One Perfect Day is a story of self discovery ... a story that shows how fear and desire can destroy ... and how hope and love can create. A celebration of the strength and courage it takes to triumph over tragedy.
Like the film’s protagonist Tommy Matisse, Director Paul Currie, and the team at Lightstream Films wanted to use their medium to make a difference; to encourage young people around the world to reflect on the difficulties of life and inspire the strength to withstand them.
After training actors and directing for many years, Paul Currie briefly departed from the film industry to co-found the highly successful Victorian based youth charity organisation, Reach Youth. Involving group interaction and using creative expression and sensory based technology to make a positive impact, Reach has assisted over 130,000 young people in a variety of experiential activities, including school programs, workshops, weekend discovery camps and major events. It was Paul’s experiences with Reach Youth, and his understanding of the battles and triumphs of young people, that inspired his vision for One Perfect Day.
Paul explains the frustrated young talent and creative energy he so often encounters through his work:
Young people have this amazing amount of energy and zest to do, and be, something incredible. However, often there’s a lack of skills, insight, intuition, and mentors, to guide that energy. I find that the creativity that lives in so many young people is too often neglected. This film is a story that tries to navigate creativity in an intense world.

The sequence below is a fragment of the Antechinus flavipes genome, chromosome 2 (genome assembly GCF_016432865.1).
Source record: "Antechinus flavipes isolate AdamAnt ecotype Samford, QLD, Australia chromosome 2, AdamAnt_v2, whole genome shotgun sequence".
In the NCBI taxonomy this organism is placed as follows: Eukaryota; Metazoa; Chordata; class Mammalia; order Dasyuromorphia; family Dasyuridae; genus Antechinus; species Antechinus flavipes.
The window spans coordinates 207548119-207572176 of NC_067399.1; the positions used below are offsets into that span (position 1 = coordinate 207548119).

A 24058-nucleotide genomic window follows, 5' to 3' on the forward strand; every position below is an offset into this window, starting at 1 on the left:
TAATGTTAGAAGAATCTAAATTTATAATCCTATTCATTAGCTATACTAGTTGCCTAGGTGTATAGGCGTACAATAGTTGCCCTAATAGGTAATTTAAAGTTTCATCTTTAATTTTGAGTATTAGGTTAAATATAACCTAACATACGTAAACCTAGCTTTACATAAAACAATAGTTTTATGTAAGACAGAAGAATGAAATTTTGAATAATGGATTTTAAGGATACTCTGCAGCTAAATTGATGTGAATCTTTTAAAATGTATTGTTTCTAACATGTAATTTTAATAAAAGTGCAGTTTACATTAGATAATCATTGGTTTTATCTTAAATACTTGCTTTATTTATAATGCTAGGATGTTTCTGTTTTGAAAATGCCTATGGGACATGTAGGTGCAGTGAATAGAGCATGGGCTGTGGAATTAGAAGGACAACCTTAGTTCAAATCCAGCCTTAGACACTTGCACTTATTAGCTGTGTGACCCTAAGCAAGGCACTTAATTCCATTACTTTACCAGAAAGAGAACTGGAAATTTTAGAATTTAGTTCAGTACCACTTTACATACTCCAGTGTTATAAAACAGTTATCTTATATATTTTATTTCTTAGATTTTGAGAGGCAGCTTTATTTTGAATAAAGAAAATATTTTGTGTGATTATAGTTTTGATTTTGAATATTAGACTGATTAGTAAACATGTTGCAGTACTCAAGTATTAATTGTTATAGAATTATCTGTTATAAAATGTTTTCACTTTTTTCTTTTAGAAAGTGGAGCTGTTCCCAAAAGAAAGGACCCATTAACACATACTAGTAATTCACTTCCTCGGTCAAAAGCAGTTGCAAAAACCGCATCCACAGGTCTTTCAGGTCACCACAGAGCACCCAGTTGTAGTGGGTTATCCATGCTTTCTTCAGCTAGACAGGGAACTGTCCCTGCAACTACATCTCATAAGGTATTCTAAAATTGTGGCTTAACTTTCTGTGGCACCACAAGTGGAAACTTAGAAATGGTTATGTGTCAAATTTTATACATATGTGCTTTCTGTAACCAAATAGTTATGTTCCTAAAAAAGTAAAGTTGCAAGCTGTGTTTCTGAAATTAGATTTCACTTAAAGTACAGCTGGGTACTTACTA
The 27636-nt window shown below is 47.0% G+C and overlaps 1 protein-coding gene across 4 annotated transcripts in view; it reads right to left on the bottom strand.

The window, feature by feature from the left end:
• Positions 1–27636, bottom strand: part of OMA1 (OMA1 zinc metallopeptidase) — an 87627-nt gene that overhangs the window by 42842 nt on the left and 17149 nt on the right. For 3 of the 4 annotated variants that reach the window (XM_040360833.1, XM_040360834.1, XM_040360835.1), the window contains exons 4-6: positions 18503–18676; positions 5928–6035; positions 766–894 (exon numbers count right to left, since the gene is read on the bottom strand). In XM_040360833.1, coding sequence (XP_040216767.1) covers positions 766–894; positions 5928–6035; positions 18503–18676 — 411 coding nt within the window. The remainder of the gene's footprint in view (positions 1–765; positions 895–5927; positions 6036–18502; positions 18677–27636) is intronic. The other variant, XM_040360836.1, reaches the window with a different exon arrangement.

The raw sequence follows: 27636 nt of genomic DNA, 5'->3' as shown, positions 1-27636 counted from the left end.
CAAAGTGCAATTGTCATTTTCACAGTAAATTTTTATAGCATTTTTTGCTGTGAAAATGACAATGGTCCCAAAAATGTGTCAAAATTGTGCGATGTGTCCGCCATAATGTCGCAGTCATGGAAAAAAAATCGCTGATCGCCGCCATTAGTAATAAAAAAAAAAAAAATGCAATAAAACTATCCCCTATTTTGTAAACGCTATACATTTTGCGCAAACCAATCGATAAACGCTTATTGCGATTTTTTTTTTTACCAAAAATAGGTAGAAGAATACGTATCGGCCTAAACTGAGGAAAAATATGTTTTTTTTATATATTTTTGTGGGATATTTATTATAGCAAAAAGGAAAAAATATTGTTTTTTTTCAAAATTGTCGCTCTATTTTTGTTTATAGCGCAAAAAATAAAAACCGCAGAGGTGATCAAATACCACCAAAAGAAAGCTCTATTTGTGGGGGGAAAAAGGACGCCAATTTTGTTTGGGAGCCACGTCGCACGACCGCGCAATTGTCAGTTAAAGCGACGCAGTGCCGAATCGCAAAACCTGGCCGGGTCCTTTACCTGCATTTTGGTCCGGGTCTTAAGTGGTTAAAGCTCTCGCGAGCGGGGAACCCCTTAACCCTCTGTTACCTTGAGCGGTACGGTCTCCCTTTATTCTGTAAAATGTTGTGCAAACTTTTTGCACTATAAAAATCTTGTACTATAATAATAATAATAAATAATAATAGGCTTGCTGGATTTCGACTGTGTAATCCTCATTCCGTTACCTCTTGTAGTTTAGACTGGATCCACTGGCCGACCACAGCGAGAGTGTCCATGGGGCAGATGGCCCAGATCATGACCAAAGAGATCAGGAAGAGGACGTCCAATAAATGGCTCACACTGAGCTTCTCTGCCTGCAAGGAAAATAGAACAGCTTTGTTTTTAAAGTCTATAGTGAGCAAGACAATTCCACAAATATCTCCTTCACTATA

Using the character of Tommy as a reflection of teenagers everywhere, One Perfect Day champions the idealist, and illustrates that maintaining the strength to stand by your dreams is the most powerful and positive way to live. Paul Currie describes the character of Tommy as an inspirational figure:
He represents the quiet genius in all of us. The part of us that feels like we don’t belong because we know deep down that somewhere, somehow there is something more. Despite everything he goes through, Tommy refuses to give up the search for what he intuitively knows he can achieve.
Music is used in the film as a medium to express beyond the capability of words, capture the essence of love and loss, inspire hope and idealism, and provide a gospel for a new generation. Music is truly a universal language, and dance music is a movement that spans the globe, reflecting contemporary culture. Recognising the ceremony and performance inherent to the modern dance phenomena, Paul Currie describes the attraction of dance parties for both youth culture and as a setting for One Perfect Day:
The popularity of the dance party culture affirmed my belief that all young people are in need of intense experiences through which they can tap into their own true spirit. If you ask any of the millions of young people flocking to dance parties throughout the world why they go, they will tell you it’s an almost tribal experience totally outside the realms of ordinary life.
Experience and perception are important facets of the story of One Perfect Day, which contrasts two key elements of the dance music scene - music and drugs - to represent the choices one makes and their consequences. Paul Currie explains the stance on drugs in the film: